It’s a similar issue with proper water resistance, another premium feature missing in action on the Moto Edge, with Motorola adding water-repellent grade resistance, with the claim is “whoopsie-proof”. Proper water resistance is fairly desirable in phones, and to not have it here seems like a major miss for the price. Like wireless charging, it’s not exactly a new feature, and has been popping up in phones since the 2014 Samsung Galaxy S5. Six years on, Motorola is still not including it.
There’s also the camera, which is a little slow to fire, a problem that seems very well connected to Motorola’s handsets. It was an issue in the Moto G8 we recently checked out, and even though the twist gesture to launch the camera is still cool, physically pressing the on-screen shutter wasn’t as instantaneous as we’d like initially.
A patch in the Edge seemed to have fixed a bit of that halfway into the review, which is great, but can still deliver images in low light with a blur you might find a touch unbecoming.
Final thoughts (TLDR)
We’re also really unsure about the pricing and Motorola only selling this one outright. While the $800 to $1000 range is becoming the new mid-range for 5G, regardless of what manufacturers believe, it’s still not cheap, and veers closer to the price of a high-end flagship phone. Granted, the price of a flagship phone has changed a lot over the years, but anything that hits close to a thousand is still expensive, especially if it’s only available outright.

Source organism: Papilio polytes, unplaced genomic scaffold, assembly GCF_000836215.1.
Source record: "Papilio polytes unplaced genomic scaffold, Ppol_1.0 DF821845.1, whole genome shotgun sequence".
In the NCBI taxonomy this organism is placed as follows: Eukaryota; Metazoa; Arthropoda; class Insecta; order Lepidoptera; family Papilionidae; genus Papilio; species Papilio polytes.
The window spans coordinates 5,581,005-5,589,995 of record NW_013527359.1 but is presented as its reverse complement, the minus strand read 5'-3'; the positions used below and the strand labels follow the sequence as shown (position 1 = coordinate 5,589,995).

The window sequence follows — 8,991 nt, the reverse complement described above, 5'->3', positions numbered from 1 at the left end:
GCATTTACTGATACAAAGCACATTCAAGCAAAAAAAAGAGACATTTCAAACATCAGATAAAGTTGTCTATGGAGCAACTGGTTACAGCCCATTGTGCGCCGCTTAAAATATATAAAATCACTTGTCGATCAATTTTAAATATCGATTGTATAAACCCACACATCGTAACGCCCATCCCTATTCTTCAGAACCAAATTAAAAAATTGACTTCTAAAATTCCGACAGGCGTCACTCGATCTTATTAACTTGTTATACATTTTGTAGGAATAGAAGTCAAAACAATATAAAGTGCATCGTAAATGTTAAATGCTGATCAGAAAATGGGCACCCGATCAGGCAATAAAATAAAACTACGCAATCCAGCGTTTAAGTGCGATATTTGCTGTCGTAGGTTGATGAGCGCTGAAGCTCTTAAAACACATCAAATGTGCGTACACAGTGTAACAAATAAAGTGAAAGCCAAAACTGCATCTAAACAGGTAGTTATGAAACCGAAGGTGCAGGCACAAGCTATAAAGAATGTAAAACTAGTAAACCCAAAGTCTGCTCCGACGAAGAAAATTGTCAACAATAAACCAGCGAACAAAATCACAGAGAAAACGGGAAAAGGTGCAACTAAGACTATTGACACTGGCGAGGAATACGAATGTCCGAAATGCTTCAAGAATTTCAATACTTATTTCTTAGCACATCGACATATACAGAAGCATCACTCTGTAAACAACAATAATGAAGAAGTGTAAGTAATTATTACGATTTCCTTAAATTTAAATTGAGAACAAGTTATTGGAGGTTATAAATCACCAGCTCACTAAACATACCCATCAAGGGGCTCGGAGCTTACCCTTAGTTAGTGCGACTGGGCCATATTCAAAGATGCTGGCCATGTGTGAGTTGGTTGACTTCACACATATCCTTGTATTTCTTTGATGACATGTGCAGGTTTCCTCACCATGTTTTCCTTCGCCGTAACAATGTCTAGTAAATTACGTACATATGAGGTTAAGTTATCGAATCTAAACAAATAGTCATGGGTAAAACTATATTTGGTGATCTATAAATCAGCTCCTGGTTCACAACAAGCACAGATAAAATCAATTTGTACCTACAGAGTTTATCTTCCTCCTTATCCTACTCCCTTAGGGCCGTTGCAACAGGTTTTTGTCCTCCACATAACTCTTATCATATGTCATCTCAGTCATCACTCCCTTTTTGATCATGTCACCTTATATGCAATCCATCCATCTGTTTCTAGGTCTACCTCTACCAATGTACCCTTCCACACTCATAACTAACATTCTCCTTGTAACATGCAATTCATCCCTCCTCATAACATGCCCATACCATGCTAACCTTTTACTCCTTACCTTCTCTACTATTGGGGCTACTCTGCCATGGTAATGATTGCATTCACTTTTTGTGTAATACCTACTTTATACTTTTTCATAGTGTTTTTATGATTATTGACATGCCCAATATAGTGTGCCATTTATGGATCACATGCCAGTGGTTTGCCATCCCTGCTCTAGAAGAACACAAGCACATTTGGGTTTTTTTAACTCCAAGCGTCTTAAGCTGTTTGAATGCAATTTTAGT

And therein lies the problem.
The Moto Edge is one available outright in Australia, and at $999, feels like an incomplete flagship, given what it misses.
Yes, the Edge is Motorola’s most interesting and exciting phone of recent, and gives the company something that finally (finally!) resembles a flagship in Australia, and not just some cool experimental idea it won’t let reviewers review. But it’s also missing the true sense of value Motorola is known for, and muddling things in the process.
The Motorola Edge is a good 5G phone, but it could be better, and at $999, we really want it to be, especially if you have to swallow the cost at once, which you do.
At a grand, it feels like it should be a flagship, but doesn’t completely nail that approach. The Moto Edge is a somewhat flagship that would definitely work, but needs improvement, and frankly, feels like it would achieve it properly in version two.